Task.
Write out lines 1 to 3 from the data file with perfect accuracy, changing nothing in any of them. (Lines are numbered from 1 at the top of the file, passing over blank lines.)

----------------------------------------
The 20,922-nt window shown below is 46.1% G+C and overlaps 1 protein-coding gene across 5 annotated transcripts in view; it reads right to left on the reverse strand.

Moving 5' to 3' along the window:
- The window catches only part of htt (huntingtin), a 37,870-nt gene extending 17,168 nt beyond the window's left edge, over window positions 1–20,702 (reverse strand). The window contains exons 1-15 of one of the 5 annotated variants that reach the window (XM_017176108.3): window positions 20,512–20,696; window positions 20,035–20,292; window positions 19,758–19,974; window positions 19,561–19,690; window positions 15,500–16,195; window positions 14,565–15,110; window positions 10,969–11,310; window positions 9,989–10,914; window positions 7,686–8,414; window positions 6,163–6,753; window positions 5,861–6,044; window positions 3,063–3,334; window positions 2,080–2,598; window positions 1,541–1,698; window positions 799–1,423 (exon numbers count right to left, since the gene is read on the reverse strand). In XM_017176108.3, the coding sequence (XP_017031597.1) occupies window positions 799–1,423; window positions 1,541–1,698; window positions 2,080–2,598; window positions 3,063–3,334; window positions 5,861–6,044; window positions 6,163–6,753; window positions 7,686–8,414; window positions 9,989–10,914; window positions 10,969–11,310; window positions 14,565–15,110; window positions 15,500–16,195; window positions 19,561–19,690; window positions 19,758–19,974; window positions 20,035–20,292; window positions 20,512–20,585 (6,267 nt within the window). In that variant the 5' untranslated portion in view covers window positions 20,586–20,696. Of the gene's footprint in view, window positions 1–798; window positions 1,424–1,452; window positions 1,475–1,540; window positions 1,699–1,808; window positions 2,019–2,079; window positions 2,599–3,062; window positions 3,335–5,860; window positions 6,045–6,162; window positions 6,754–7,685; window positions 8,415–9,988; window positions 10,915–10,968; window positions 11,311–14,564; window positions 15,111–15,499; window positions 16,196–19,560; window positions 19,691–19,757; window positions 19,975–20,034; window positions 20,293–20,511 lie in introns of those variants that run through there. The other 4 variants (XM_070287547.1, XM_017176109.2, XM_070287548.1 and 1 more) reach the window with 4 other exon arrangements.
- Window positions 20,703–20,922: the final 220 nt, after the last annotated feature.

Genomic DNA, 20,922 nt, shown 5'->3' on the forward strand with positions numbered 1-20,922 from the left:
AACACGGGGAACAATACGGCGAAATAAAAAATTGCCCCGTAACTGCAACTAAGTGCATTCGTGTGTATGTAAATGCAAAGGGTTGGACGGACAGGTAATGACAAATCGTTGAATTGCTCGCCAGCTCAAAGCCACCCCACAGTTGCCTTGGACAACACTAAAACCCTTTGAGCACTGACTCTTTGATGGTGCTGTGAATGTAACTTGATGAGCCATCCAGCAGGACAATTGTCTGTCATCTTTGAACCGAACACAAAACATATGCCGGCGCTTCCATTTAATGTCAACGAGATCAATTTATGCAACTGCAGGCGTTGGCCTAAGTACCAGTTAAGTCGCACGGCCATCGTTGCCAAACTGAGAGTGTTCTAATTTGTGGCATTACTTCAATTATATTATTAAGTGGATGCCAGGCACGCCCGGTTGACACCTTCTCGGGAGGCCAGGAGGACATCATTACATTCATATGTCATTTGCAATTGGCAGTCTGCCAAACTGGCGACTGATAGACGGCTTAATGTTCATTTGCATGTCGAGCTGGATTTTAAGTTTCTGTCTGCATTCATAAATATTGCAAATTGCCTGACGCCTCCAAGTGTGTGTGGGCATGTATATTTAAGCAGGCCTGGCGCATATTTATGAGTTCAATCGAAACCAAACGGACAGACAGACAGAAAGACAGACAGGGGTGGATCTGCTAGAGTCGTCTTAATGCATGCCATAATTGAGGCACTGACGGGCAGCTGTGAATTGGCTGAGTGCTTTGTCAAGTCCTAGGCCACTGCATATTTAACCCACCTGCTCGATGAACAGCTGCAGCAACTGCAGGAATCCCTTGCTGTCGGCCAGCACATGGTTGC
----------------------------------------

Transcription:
The 20,922-nt window shown below is 46.1% G+C and overlaps 1 protein-coding gene across 5 annotated transcripts in view; it reads right to left on the reverse strand.

Moving 5' to 3' along the window:
- The window catches only part of htt (huntingtin), a 37,870-nt gene extending 17,168 nt beyond the window's left edge, over window positions 1–20,702 (reverse strand). The window contains exons 1-15 of one of the 5 annotated variants that reach the window (XM_017176108.3): window positions 20,512–20,696; window positions 20,035–20,292; window positions 19,758–19,974; window positions 19,561–19,690; window positions 15,500–16,195; window positions 14,565–15,110; window positions 10,969–11,310; window positions 9,989–10,914; window positions 7,686–8,414; window positions 6,163–6,753; window positions 5,861–6,044; window positions 3,063–3,334; window positions 2,080–2,598; window positions 1,541–1,698; window positions 799–1,423 (exon numbers count right to left, since the gene is read on the reverse strand). In XM_017176108.3, the coding sequence (XP_017031597.1) occupies window positions 799–1,423; window positions 1,541–1,698; window positions 2,080–2,598; window positions 3,063–3,334; window positions 5,861–6,044; window positions 6,163–6,753; window positions 7,686–8,414; window positions 9,989–10,914; window positions 10,969–11,310; window positions 14,565–15,110; window positions 15,500–16,195; window positions 19,561–19,690; window positions 19,758–19,974; window positions 20,035–20,292; window positions 20,512–20,585 (6,267 nt within the window). In that variant the 5' untranslated portion in view covers window positions 20,586–20,696. Of the gene's footprint in view, window positions 1–798; window positions 1,424–1,452; window positions 1,475–1,540; window positions 1,699–1,808; window positions 2,019–2,079; window positions 2,599–3,062; window positions 3,335–5,860; window positions 6,045–6,162; window positions 6,754–7,685; window positions 8,415–9,988; window positions 10,915–10,968; window positions 11,311–14,564; window positions 15,111–15,499; window positions 16,196–19,560; window positions 19,691–19,757; window positions 19,975–20,034; window positions 20,293–20,511 lie in introns of those variants that run through there. The other 4 variants (XM_070287547.1, XM_017176109.2, XM_070287548.1 and 1 more) reach the window with 4 other exon arrangements.